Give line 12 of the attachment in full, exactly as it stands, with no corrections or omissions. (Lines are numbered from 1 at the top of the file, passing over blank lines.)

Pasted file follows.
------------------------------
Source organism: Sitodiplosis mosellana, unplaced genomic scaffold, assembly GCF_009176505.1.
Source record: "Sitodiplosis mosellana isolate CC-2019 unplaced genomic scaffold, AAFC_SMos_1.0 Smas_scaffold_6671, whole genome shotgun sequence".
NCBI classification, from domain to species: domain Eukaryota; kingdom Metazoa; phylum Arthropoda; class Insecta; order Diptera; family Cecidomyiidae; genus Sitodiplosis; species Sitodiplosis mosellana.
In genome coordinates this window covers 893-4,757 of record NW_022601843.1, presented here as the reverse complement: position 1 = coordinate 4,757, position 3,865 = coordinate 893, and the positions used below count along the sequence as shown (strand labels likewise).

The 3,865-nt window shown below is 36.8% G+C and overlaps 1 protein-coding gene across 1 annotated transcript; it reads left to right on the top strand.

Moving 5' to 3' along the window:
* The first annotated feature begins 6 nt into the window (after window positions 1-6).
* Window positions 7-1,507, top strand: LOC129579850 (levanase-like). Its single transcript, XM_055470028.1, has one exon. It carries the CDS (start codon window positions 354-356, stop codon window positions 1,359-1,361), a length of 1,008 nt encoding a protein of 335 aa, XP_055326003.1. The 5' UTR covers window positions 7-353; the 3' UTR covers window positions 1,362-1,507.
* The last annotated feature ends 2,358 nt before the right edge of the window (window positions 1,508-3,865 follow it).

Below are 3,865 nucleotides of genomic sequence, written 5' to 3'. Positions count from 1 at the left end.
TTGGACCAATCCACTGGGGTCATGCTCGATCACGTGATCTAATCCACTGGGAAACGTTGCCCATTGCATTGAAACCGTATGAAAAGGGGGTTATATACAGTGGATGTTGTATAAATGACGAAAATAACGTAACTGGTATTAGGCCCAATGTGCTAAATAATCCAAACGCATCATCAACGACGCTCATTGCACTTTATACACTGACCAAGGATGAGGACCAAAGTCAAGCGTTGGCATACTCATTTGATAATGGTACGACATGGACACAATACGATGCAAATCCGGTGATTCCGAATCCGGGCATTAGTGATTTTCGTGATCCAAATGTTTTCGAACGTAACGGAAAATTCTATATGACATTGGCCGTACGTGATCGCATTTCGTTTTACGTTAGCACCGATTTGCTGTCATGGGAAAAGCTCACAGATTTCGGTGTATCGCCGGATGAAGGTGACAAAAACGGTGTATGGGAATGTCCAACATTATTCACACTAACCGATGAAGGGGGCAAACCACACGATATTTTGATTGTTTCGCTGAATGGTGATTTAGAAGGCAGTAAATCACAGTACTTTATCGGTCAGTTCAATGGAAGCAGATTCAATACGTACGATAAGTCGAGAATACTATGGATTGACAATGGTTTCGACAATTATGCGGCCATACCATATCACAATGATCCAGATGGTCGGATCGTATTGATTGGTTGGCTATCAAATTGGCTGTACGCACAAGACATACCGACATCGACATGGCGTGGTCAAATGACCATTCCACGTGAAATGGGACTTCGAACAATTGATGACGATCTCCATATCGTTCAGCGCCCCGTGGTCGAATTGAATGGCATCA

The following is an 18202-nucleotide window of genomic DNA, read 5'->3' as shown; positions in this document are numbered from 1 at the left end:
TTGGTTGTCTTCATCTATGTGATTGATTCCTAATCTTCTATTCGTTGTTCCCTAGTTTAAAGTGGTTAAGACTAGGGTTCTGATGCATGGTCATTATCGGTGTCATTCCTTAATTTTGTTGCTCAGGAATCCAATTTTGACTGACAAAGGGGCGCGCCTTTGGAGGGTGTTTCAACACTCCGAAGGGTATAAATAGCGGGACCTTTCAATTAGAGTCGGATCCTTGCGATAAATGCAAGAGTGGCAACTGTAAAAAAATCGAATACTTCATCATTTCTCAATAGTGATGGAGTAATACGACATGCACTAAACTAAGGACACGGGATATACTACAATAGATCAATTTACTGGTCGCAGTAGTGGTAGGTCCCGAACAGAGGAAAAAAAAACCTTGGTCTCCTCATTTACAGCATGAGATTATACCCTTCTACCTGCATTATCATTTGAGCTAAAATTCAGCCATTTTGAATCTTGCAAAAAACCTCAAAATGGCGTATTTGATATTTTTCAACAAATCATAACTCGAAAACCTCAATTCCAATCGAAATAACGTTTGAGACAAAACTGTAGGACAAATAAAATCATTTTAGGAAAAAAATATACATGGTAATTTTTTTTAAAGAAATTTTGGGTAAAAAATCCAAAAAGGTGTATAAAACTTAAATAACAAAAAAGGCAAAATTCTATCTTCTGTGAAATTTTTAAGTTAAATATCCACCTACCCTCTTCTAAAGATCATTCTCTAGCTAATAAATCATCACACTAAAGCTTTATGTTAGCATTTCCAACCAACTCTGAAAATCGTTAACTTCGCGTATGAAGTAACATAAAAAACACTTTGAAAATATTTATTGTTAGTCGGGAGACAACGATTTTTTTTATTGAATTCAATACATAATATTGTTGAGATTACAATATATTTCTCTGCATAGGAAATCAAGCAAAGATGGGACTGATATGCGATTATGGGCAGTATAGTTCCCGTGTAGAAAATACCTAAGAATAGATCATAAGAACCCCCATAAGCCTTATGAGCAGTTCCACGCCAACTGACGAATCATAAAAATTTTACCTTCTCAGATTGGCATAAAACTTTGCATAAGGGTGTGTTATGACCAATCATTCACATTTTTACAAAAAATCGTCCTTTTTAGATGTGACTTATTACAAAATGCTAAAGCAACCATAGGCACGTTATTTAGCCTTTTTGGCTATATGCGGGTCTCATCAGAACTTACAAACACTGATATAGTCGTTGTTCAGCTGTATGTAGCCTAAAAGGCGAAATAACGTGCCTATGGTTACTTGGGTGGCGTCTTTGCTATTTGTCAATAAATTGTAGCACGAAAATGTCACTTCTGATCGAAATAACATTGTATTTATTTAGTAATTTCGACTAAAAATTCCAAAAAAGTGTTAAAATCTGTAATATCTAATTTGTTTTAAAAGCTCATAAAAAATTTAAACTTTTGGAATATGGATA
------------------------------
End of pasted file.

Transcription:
The following is an 18202-nucleotide window of genomic DNA, read 5'->3' as shown; positions in this document are numbered from 1 at the left end: